More Than 40% of Low-Income Schools Don't Get a Fair Share of State and Local Funds, Department of Education Research Finds
A new report from the U.S. Department of Education documents that schools serving low-income students are being shortchanged because school districts across the country are inequitably distributing their state and local funds.
The analysis of new data on 2008-09 school-level expenditures shows that many high-poverty schools receive less than their fair share of state and local funding, leaving students in high-poverty schools with fewer resources than schools attended by their wealthier peers.
The data reveal that more than 40 percent of schools that receive federal Title I money to serve disadvantaged students spent less state and local money on teachers and other personnel than schools that don't receive Title I money at the same grade level in the same district.
"Educators across the country understand that low-income students need extra support and resources to succeed, but in far too many places policies for assigning teachers and allocating resources are perpetuating the problem rather than solving it," said U.S. Secretary of Education Arne Duncan said. "The good news in this report is that it is feasible for districts to address this problem and it will have a significant impact on educational opportunities for our nation's poorest children."
In a policy brief that accompanies the report, a Department analysis found that providing low-income schools with comparable spending would cost as little as 1 percent of the average district's total spending. The analysis also found that extra resources would make a big impact by adding as much as between 4 percent and 15 percent to the budget of schools serving high numbers of students who live in poverty.
The Title I program is designed to provide extra resources to high-poverty schools to help them meet the greater challenges of educating at-risk students. The law includes a requirement that districts ensure that Title I schools receive "comparability of services" from state and local funds, so that federal funds can serve their intended purpose of supplementing equitable state and local funding.
In recent years a growing number of researchers, education advocates, and legislators have highlighted that by not requiring districts to consider actual school-level expenditures in calculating "comparability of services," the existing comparability requirement doesn't address fundamental spending inequities within districts. Instead, districts can show comparability in a number of easier ways, such as by using a districtwide salary schedule. This masks the fact that schools serving disadvantaged students often have less experienced teachers who are paid less. It also undermines the purpose of Title I funding, as districts can use federal funds to fill state and local funding gaps instead of providing additional services to students in poverty.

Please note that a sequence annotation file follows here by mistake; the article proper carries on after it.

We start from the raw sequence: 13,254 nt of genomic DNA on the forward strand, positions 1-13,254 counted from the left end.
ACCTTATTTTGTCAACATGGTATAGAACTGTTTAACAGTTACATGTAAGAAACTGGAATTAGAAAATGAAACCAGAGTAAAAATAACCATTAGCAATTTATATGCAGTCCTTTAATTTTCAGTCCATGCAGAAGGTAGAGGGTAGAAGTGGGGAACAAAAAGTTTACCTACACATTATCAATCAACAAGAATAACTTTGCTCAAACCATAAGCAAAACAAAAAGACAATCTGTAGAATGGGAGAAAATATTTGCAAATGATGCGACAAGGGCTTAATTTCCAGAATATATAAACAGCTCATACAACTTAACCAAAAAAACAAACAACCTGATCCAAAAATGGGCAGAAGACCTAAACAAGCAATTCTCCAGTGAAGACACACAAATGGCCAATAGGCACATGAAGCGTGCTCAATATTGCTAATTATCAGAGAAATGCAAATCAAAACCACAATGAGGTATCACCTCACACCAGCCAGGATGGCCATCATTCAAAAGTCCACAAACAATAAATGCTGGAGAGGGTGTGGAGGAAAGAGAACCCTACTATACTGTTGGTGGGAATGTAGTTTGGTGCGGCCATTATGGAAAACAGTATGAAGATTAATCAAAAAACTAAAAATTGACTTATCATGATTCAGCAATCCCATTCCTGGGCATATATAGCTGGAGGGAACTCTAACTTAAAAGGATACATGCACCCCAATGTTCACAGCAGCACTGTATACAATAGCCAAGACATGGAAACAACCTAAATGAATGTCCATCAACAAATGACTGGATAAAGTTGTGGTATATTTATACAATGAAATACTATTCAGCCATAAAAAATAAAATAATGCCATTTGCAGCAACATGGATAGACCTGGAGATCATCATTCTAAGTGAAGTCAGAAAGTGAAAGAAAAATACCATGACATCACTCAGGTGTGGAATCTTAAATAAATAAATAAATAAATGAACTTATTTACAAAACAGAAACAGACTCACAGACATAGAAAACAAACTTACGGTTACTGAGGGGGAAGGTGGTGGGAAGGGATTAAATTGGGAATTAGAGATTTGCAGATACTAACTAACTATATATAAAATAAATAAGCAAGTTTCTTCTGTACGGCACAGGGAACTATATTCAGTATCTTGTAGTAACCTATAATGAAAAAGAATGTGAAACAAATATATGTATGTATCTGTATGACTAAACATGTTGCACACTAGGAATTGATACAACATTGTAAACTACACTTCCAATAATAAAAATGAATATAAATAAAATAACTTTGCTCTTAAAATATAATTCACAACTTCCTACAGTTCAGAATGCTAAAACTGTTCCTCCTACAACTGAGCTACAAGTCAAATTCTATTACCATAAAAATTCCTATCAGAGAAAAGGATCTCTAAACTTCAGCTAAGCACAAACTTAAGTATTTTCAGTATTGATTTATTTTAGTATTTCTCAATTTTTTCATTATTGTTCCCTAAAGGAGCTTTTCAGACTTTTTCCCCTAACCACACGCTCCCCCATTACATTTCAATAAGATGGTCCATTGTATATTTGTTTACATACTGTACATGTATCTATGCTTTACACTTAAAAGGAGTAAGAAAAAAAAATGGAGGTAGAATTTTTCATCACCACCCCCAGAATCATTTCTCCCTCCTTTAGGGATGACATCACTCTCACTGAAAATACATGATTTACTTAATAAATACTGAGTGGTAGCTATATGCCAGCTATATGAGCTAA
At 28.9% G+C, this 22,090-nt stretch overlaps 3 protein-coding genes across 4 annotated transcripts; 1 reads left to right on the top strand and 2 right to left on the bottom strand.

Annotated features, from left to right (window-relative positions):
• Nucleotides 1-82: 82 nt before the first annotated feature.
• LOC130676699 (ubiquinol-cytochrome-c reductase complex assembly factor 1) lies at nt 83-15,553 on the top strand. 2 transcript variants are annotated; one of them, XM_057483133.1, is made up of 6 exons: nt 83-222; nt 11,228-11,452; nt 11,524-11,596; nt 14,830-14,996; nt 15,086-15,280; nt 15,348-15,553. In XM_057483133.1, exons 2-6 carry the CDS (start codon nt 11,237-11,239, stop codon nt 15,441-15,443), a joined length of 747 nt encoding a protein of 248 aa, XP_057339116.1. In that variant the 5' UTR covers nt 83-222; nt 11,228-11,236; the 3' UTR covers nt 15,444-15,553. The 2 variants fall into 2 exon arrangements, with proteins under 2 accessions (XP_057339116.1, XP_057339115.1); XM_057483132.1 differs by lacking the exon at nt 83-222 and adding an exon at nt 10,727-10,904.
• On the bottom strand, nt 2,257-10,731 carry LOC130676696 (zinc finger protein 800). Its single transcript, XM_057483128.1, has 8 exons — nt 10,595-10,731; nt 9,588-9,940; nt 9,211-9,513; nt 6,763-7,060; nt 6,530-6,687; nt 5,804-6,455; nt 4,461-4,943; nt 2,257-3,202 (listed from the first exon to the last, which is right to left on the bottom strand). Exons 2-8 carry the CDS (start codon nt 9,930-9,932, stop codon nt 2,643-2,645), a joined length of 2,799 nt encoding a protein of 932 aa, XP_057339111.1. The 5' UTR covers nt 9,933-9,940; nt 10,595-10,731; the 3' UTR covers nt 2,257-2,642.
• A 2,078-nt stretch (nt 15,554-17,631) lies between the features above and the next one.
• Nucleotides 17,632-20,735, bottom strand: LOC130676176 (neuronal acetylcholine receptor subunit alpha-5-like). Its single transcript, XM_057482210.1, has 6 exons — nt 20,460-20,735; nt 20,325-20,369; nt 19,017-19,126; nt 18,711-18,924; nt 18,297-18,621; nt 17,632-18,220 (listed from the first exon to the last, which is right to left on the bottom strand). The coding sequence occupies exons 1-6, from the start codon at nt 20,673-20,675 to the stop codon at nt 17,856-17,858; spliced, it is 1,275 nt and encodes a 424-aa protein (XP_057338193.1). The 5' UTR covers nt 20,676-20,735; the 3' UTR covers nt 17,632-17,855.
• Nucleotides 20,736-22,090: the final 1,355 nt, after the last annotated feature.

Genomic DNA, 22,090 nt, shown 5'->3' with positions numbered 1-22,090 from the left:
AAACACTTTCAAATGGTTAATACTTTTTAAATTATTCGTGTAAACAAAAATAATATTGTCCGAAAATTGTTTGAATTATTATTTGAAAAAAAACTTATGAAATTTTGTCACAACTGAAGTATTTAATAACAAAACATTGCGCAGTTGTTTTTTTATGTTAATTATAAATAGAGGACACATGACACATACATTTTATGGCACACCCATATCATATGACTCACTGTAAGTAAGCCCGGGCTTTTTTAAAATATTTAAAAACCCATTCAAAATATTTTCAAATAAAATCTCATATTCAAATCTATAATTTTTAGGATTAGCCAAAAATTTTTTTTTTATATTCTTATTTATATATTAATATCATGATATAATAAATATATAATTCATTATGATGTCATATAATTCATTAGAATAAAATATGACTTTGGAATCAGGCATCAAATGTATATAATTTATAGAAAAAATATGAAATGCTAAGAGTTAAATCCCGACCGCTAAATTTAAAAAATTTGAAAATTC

For the study, Education Department researchers analyzed new school-level spending and teacher salary data submitted by more than 13,000 school districts as required by the American Recovery and Reinvestment Act (ARRA) of 2009. This school level expenditure data was made available for the first time ever in this data collection.
Using the data from the ARRA collection, Department staff analyzed the impact and feasibility of making this change to Title I comparability. That policy brief finds that:
Fixing the comparability provision is feasible. As many as 28 percent of Title I districts would be out of compliance with reformed comparability provisions. But compliance for those districts is not as costly as some might thinkfixing it would cost only 1 percent to 4 percent of their total school-level expenditures on average.
Fixing the comparability provision would have a large impact. The benefit to low-spending Title I schools would be significant, as their expenditures would increase by 4 percent to 15 percent. And the low-spending schools that would benefit have much higher poverty rates than other schools in their districts.
Russlynn Ali, assistant secretary for civil rights, said that this analysis shows that closing the comparability loophole is within reach and would provide meaningful help to low-income schools.
"Transparency on resource allocation within school districts is critical to ensuring every child has access to the same educational opportunities. These new data highlight that the Title I comparability provision is broken and has failed to provide access to equitable resources, and that it is possible to fix it."
Under President Obama's Blueprint for Reform of the Elementary and Secondary Education Act, the Title I comparability provision would be revised to ensure that state and local funding levels are distributed equitably between Title I and non-Title I schools. Language to reform Title I comparability is also included in the bill to reauthorize ESEA that the Senate Health, Education, Labor, and Pensions Committee passed last month.
"Comparability of State and Local Expenditures Among Schools Within Districts: A Report From the Study of School-Level Expenditures" and "The Potential Impact of Revising the Title I Comparability Requirement to Focus on School-Level Expenditures" are available from the Department's website at: http://www2.ed.gov/about/offices/list/opepd/ppss/reports.html#title. The ARRA data set of school-level expenditures also is available on the same webpage. This data can be used to further explore disparities in school-level expenditures, the impact of district budgeting practices, and Title I comparability reform.